This next painting won two awards - and sold - making it "a good day in the studio" for Kayoon Anderson. Last year she won the Phyllis Roberts Award and it can only be a matter of time before she becomes a member of the ROI.
Kayoon was born in Seoul, South Korea in 1997. She studied architecture at the University of Cambridge and painting at Siena Art Institute before returning to England to specialise in portraiture at Heatherley School of Art. She currently works as a figurative painter in London. She looks to Italian and Korean art as influences in her painting practice.
What I like about her painting is her very carefully controlled palette and that the layers of colour are not thick and make the most of the pinky brown warm colouration of the ground. It positibely glows! It's also a well considered design plus has an ace portrait of a dog as well as two children? What do they say about never working with children or animals?

Winner of the ROI Emerging Artist Prize and the Art Academy London Award
In the Bath by Kayoon Anderson
Oil on Canvas; 100 x 100 cm

One of the mini themes in the exhibition this year, was the inclusion of paintings of artists studios and their art materials. I'd like to see this being tackled as a major theme in a future exhibition as I find they almost always make for fascinating paintings when done by oil painters.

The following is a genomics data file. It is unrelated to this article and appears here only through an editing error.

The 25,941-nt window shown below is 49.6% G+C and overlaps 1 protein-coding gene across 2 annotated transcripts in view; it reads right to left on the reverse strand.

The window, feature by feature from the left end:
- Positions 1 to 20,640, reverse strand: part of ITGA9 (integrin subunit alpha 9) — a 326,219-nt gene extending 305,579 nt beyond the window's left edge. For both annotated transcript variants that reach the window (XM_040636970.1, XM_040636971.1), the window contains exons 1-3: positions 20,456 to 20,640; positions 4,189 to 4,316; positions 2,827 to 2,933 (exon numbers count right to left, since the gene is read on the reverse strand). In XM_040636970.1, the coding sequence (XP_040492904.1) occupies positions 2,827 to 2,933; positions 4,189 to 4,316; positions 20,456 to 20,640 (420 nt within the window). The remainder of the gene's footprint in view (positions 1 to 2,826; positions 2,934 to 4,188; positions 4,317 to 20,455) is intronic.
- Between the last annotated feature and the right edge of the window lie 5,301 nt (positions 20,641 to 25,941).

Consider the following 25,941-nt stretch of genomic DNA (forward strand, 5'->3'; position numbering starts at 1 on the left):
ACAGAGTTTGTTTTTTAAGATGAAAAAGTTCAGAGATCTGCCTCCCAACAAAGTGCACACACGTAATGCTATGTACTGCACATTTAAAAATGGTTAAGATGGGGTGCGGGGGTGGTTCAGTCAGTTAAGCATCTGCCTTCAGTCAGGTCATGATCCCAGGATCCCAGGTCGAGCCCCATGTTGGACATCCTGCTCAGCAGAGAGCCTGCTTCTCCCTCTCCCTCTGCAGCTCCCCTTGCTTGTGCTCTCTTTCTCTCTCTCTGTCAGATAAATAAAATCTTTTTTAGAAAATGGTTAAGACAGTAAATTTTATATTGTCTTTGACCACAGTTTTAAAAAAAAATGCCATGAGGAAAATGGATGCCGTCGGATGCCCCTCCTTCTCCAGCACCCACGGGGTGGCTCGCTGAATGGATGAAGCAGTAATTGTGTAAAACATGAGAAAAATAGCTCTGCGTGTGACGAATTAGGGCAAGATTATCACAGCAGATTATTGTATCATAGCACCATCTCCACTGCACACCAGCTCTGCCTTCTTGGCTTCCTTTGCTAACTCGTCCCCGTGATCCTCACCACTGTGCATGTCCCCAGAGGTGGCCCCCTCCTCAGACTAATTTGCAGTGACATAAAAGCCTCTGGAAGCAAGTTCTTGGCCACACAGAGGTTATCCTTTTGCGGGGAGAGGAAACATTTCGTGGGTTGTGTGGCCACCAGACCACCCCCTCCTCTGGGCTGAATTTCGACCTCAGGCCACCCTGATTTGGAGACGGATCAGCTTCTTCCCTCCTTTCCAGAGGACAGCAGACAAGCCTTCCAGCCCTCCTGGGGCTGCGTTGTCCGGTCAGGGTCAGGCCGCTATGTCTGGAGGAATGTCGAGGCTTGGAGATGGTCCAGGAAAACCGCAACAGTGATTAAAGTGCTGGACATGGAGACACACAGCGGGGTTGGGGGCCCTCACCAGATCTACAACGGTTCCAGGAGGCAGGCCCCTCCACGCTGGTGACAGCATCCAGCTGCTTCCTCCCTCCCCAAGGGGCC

The one below is of Haidee-Jo Summers' studio and won her The Menena Joy Schwabe Memorial Award. I like the very high vantage point providing an unusual perspective plus the mixed light across the studo from shadow to bright sunlight. Coupled with all the usual gubbins of an oil painter. I'm not in the least bit surprised it was chosen as the image for the PV Invitation.

Winner of The Menena Joy Schwabe Memorial Award
Morning Light in the Studio by Haidee-Jo Summers VPROI RSMA
72 x 77 cm (83 x 88 cm framed)

The next one is one of my favourite paintings in the entire exhibition. Trevor Chamberlain demonstrates admirably well that colour does not have to gaudy or intense to be effective. I much prefer those who capture the subtlety of colour palettes - without becoming so neutral that it becomes boring. The trick is almost always to look for colour in all the shadows.

I like another of his of a scene local to where I live which I know extremely well - but I hated its frame! (see my comments about framing below)

Frost on Goldings Marsh by Trevor Chamberlain RSMA ROI
Oil; 40 x 50 cm (54 x 64 cm framed)